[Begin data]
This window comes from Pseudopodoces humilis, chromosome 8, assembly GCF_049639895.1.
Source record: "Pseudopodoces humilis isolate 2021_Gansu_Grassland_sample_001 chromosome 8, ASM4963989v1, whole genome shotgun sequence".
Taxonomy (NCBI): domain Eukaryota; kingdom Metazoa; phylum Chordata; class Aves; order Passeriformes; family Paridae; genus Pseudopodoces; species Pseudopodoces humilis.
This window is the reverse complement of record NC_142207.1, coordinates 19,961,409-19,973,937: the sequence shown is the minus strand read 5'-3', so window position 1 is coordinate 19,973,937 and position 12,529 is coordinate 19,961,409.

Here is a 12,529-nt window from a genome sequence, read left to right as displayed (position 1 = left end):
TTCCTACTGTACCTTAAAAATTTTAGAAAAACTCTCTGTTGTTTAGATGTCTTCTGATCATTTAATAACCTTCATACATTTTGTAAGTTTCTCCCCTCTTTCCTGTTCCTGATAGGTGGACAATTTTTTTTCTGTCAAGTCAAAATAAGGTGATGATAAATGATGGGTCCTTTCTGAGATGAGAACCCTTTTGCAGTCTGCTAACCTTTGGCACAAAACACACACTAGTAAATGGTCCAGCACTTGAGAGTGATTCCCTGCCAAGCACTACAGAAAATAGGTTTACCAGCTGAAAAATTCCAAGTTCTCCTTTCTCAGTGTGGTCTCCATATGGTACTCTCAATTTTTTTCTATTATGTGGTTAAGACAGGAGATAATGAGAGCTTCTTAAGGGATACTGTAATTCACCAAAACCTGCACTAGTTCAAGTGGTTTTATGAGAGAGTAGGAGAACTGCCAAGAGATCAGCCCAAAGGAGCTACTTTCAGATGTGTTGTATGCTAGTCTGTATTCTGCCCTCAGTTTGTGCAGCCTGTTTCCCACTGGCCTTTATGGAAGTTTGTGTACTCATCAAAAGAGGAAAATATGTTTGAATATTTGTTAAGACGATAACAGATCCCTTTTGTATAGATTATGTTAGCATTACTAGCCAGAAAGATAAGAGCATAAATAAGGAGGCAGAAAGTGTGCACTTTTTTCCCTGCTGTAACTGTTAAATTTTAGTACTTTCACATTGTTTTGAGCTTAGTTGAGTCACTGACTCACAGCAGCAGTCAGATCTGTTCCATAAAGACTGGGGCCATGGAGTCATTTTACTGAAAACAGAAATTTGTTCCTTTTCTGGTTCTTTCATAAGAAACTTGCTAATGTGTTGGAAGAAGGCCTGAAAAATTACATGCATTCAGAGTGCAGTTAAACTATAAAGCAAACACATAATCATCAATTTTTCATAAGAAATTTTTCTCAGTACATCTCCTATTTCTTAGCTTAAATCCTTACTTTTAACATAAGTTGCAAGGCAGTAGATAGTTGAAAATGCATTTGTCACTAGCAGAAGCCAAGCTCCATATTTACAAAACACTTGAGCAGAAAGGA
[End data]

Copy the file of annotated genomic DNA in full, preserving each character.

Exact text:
This window comes from Pseudopodoces humilis, chromosome 8, assembly GCF_049639895.1.
Source record: "Pseudopodoces humilis isolate 2021_Gansu_Grassland_sample_001 chromosome 8, ASM4963989v1, whole genome shotgun sequence".
Taxonomy (NCBI): domain Eukaryota; kingdom Metazoa; phylum Chordata; class Aves; order Passeriformes; family Paridae; genus Pseudopodoces; species Pseudopodoces humilis.
This window is the reverse complement of record NC_142207.1, coordinates 19,961,409-19,973,937: the sequence shown is the minus strand read 5'-3', so window position 1 is coordinate 19,973,937 and position 12,529 is coordinate 19,961,409.

Here is a 12,529-nt window from a genome sequence, read left to right as displayed (position 1 = left end):
TTCCTACTGTACCTTAAAAATTTTAGAAAAACTCTCTGTTGTTTAGATGTCTTCTGATCATTTAATAACCTTCATACATTTTGTAAGTTTCTCCCCTCTTTCCTGTTCCTGATAGGTGGACAATTTTTTTTCTGTCAAGTCAAAATAAGGTGATGATAAATGATGGGTCCTTTCTGAGATGAGAACCCTTTTGCAGTCTGCTAACCTTTGGCACAAAACACACACTAGTAAATGGTCCAGCACTTGAGAGTGATTCCCTGCCAAGCACTACAGAAAATAGGTTTACCAGCTGAAAAATTCCAAGTTCTCCTTTCTCAGTGTGGTCTCCATATGGTACTCTCAATTTTTTTCTATTATGTGGTTAAGACAGGAGATAATGAGAGCTTCTTAAGGGATACTGTAATTCACCAAAACCTGCACTAGTTCAAGTGGTTTTATGAGAGAGTAGGAGAACTGCCAAGAGATCAGCCCAAAGGAGCTACTTTCAGATGTGTTGTATGCTAGTCTGTATTCTGCCCTCAGTTTGTGCAGCCTGTTTCCCACTGGCCTTTATGGAAGTTTGTGTACTCATCAAAAGAGGAAAATATGTTTGAATATTTGTTAAGACGATAACAGATCCCTTTTGTATAGATTATGTTAGCATTACTAGCCAGAAAGATAAGAGCATAAATAAGGAGGCAGAAAGTGTGCACTTTTTTCCCTGCTGTAACTGTTAAATTTTAGTACTTTCACATTGTTTTGAGCTTAGTTGAGTCACTGACTCACAGCAGCAGTCAGATCTGTTCCATAAAGACTGGGGCCATGGAGTCATTTTACTGAAAACAGAAATTTGTTCCTTTTCTGGTTCTTTCATAAGAAACTTGCTAATGTGTTGGAAGAAGGCCTGAAAAATTACATGCATTCAGAGTGCAGTTAAACTATAAAGCAAACACATAATCATCAATTTTTCATAAGAAATTTTTCTCAGTACATCTCCTATTTCTTAGCTTAAATCCTTACTTTTAACATAAGTTGCAAGGCAGTAGATAGTTGAAAATGCATTTGTCACTAGCAGAAGCCAAGCTCCATATTTACAAAACACTTGAGCAGAAAGGA